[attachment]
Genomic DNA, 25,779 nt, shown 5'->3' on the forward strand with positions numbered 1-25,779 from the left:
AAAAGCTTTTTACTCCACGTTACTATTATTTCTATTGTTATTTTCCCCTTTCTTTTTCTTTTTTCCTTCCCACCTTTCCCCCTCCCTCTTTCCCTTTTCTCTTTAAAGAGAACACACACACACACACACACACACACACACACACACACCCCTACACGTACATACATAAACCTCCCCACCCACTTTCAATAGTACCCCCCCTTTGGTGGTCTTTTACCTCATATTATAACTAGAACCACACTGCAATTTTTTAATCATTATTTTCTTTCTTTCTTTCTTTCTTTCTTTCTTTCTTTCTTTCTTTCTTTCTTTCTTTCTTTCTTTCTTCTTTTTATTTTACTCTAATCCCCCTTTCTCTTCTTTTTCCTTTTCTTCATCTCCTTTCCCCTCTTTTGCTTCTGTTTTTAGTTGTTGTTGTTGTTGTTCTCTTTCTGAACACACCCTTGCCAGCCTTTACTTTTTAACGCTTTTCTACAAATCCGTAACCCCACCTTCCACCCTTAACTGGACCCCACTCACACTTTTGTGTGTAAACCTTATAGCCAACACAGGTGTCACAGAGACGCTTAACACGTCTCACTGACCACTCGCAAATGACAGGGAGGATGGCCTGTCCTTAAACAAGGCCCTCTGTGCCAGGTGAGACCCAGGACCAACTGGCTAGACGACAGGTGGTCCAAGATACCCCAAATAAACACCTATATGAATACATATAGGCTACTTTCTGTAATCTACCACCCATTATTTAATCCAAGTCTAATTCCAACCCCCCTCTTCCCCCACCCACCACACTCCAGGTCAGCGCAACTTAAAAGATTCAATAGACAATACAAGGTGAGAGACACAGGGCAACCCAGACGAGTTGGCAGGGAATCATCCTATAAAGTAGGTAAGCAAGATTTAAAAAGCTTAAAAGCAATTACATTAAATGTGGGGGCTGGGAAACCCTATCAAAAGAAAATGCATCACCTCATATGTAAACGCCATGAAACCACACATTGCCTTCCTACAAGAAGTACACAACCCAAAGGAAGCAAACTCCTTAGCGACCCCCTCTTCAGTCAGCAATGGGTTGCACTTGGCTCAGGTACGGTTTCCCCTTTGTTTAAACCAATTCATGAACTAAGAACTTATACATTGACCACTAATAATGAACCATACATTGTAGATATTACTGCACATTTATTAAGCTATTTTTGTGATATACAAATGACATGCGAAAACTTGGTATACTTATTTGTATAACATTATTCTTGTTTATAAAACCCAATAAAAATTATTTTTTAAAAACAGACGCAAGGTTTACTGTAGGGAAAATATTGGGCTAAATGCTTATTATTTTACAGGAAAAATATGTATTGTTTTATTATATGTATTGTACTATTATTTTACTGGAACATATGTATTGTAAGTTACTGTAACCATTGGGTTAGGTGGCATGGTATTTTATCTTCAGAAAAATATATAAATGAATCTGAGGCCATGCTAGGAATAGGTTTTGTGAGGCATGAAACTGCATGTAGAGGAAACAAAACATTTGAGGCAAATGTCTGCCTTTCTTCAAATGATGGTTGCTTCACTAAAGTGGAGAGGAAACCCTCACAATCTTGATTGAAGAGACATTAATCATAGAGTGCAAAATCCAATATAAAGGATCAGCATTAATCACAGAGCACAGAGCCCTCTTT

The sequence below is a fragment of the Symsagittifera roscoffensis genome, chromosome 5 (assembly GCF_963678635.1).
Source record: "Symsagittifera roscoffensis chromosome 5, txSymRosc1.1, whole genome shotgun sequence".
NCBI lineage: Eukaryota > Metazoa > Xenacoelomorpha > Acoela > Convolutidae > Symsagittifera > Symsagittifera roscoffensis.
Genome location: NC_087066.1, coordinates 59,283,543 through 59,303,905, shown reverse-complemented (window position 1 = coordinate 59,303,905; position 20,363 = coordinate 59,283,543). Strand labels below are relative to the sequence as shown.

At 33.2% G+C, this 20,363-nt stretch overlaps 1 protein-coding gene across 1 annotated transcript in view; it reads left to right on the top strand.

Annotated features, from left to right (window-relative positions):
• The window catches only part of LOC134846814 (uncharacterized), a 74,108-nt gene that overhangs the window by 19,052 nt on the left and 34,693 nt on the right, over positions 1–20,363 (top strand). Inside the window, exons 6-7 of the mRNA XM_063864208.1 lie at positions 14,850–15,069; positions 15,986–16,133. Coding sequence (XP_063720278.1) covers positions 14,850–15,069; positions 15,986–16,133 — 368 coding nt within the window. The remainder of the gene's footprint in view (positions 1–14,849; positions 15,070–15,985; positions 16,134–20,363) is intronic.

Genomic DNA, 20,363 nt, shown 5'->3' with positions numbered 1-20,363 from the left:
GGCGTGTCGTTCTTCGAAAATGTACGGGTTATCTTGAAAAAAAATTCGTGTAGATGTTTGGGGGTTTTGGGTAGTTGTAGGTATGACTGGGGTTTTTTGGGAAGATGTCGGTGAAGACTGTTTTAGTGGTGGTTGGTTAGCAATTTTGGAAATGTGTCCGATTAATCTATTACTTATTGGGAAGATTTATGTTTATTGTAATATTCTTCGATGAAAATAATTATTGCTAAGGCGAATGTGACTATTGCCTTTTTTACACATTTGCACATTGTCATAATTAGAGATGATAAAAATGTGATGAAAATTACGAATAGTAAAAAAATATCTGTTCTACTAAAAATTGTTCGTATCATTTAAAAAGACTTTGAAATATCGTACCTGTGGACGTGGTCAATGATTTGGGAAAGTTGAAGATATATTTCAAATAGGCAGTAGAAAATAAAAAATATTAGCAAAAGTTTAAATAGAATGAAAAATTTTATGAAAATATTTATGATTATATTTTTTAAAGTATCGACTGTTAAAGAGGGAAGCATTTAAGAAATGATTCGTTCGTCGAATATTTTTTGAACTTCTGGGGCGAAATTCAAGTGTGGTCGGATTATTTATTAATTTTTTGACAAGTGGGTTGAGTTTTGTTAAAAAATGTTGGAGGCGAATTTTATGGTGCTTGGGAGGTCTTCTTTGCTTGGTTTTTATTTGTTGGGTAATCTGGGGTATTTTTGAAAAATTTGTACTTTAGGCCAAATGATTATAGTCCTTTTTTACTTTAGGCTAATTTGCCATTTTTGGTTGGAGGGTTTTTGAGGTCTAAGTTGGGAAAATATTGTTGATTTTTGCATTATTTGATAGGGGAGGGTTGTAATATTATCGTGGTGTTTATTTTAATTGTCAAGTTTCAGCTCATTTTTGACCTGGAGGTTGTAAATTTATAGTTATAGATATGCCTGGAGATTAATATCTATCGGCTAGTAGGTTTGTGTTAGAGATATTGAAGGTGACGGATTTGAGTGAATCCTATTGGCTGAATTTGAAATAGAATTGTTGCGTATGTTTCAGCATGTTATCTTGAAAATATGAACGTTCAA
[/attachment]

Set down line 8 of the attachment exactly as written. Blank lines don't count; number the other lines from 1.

Annotated features, from left to right (window-relative positions):